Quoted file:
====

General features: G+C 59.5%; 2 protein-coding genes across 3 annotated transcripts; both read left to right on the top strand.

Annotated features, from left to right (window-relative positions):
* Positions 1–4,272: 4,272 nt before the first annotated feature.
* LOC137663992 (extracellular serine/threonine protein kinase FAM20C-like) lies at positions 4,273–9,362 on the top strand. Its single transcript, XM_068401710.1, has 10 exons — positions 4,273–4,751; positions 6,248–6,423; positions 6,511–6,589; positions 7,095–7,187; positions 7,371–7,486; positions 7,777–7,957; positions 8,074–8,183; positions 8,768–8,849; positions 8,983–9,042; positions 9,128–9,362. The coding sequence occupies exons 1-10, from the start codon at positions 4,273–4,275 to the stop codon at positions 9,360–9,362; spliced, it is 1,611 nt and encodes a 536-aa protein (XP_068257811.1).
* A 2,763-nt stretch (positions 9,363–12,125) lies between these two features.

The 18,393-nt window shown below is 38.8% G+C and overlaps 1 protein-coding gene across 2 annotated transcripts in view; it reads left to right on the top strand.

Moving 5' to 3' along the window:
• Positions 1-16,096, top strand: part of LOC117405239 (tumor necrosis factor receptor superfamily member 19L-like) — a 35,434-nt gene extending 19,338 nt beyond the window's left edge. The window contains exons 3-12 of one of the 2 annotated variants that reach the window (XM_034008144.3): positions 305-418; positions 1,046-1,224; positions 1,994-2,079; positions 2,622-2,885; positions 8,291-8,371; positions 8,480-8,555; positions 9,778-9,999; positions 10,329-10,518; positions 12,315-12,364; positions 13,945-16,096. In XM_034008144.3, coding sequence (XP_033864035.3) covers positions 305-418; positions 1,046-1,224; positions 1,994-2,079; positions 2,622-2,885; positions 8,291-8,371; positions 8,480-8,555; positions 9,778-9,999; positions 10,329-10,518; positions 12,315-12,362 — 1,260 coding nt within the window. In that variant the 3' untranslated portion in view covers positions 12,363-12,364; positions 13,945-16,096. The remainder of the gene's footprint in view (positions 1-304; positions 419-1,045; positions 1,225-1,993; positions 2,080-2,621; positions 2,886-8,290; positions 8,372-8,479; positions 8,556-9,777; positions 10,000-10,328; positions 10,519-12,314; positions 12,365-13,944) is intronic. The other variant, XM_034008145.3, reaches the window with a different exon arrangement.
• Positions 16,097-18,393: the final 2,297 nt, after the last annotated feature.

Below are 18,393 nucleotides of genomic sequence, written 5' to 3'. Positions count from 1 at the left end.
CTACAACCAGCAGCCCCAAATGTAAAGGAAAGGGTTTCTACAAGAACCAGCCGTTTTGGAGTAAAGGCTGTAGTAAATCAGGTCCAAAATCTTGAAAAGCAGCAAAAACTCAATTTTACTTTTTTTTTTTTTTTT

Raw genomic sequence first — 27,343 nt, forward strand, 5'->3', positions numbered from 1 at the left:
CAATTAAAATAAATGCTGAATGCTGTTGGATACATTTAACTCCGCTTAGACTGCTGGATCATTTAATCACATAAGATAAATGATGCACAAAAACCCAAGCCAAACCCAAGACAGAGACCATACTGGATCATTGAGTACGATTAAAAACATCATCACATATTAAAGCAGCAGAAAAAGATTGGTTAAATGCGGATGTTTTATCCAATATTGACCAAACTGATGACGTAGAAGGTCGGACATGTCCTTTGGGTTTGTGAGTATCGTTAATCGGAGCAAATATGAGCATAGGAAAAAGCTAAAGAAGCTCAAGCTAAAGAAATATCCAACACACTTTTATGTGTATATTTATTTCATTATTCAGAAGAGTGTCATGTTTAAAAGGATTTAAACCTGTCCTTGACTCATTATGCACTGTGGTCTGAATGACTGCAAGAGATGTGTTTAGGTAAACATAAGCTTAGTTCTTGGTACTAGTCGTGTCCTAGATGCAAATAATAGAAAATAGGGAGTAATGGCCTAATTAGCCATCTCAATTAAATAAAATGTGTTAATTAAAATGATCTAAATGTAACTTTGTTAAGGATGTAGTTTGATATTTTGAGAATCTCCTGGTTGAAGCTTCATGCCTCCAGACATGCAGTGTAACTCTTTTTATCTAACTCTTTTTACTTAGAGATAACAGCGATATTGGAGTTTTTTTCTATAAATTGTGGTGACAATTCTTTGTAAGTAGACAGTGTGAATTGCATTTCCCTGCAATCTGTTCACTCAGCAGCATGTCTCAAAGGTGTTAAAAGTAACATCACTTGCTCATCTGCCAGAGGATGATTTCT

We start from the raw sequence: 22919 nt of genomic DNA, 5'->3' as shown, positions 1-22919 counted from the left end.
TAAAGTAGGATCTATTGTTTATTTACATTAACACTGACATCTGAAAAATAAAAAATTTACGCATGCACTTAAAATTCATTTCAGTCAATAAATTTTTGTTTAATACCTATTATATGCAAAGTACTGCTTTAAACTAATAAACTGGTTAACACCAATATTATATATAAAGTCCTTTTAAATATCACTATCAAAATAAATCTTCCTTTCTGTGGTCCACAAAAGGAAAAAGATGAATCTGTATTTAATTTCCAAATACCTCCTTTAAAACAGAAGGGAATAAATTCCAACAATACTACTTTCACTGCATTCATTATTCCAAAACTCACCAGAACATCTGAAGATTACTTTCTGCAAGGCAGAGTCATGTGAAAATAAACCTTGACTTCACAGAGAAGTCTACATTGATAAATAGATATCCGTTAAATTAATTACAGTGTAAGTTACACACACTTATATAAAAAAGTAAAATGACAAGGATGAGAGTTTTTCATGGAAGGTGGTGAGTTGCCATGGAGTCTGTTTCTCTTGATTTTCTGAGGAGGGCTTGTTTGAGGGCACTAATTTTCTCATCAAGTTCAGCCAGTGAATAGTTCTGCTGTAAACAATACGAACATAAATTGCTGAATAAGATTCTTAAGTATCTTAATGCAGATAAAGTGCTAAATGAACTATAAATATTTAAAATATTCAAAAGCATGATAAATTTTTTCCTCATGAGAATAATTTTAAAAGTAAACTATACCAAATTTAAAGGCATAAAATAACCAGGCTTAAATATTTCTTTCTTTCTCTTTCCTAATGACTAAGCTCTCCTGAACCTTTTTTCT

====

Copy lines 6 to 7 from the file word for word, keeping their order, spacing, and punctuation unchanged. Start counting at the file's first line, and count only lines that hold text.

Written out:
The 18,393-nt window shown below is 38.8% G+C and overlaps 1 protein-coding gene across 2 annotated transcripts in view; it reads left to right on the top strand.

Moving 5' to 3' along the window: